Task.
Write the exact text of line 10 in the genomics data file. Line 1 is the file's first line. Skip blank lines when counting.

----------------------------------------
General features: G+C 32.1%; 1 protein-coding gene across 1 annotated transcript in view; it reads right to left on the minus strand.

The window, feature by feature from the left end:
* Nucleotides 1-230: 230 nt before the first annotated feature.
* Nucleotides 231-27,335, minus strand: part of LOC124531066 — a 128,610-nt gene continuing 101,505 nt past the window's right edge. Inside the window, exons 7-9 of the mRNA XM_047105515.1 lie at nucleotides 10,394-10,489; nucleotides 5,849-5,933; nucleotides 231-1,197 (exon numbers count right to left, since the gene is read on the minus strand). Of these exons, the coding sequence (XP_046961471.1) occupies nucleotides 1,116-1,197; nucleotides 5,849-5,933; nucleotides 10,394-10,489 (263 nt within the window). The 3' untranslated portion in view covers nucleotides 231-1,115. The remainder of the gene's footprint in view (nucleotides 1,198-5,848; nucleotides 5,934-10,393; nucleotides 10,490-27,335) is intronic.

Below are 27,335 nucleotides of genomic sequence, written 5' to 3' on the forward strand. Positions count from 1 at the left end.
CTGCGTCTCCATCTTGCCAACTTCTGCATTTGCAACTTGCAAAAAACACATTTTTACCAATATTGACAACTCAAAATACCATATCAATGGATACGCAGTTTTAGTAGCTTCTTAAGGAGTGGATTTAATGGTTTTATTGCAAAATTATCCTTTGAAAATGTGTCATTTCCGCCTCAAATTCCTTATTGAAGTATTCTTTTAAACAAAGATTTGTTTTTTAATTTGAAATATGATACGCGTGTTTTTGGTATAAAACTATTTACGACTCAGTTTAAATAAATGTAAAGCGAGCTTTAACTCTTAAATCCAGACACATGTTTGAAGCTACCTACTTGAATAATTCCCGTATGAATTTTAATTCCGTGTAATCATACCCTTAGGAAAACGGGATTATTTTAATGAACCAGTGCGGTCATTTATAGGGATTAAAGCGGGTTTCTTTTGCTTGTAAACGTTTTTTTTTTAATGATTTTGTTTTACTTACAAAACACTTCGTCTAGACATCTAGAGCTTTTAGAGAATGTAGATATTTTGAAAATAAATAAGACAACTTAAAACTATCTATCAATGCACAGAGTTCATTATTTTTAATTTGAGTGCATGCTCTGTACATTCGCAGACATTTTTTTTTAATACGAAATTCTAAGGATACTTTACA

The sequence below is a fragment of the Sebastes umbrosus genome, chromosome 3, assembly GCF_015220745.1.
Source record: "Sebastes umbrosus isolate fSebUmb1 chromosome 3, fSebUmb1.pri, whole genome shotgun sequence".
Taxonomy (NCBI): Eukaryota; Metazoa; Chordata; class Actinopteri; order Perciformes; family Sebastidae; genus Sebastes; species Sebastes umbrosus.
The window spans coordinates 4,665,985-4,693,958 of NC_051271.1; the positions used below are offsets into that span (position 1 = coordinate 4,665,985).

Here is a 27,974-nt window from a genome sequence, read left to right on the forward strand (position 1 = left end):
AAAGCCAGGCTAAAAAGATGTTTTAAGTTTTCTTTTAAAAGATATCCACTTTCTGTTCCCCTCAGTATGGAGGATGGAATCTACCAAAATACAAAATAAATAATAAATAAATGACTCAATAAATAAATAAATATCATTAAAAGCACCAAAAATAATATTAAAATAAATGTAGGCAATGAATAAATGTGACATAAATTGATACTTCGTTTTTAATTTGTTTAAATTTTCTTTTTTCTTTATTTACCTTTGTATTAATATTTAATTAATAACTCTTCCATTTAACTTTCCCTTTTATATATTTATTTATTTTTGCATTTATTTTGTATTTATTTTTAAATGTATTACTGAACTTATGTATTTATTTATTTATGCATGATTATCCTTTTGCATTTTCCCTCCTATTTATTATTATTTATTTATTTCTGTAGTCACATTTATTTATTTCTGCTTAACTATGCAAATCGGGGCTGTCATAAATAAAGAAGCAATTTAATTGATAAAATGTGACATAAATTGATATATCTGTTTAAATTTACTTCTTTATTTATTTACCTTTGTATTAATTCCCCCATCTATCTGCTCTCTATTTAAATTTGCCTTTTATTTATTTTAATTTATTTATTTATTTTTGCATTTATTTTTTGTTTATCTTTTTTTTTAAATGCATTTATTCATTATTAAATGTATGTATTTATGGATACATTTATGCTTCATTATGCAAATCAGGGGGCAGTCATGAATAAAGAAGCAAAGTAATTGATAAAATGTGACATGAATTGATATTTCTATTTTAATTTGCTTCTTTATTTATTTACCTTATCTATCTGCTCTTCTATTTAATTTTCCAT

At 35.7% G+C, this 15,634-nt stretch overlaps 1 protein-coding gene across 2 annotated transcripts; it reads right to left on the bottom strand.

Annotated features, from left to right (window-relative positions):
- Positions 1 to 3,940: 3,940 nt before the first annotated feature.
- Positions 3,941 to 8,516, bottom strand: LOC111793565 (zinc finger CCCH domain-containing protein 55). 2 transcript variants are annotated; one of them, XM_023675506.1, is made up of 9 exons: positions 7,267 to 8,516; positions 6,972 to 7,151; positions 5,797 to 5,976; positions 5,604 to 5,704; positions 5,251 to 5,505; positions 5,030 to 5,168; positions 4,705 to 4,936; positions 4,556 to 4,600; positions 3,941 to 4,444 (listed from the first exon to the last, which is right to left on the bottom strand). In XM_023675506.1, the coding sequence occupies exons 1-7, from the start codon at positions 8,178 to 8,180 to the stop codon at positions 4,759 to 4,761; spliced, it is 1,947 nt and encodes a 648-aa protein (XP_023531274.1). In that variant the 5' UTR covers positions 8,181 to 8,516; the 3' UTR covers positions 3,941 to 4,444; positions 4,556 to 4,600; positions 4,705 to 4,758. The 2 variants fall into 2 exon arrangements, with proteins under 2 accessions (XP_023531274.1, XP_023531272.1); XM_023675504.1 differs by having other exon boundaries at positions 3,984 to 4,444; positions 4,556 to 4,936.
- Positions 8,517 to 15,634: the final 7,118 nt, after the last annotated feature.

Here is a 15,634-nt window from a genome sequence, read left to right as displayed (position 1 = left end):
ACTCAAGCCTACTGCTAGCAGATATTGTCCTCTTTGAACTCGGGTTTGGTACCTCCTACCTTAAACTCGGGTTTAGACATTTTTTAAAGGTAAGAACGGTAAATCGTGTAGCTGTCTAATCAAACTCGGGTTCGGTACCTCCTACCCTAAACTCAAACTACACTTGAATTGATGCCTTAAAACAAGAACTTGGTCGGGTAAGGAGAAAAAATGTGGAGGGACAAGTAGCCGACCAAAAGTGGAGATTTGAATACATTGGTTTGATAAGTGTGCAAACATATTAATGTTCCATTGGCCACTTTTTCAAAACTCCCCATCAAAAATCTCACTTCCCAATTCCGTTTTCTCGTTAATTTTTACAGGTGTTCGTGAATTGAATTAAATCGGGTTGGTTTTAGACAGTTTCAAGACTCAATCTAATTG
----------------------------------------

The window spans coordinates 4,665,985-4,693,958 of NC_051271.1; the positions used below are offsets into that span (position 1 = coordinate 4,665,985).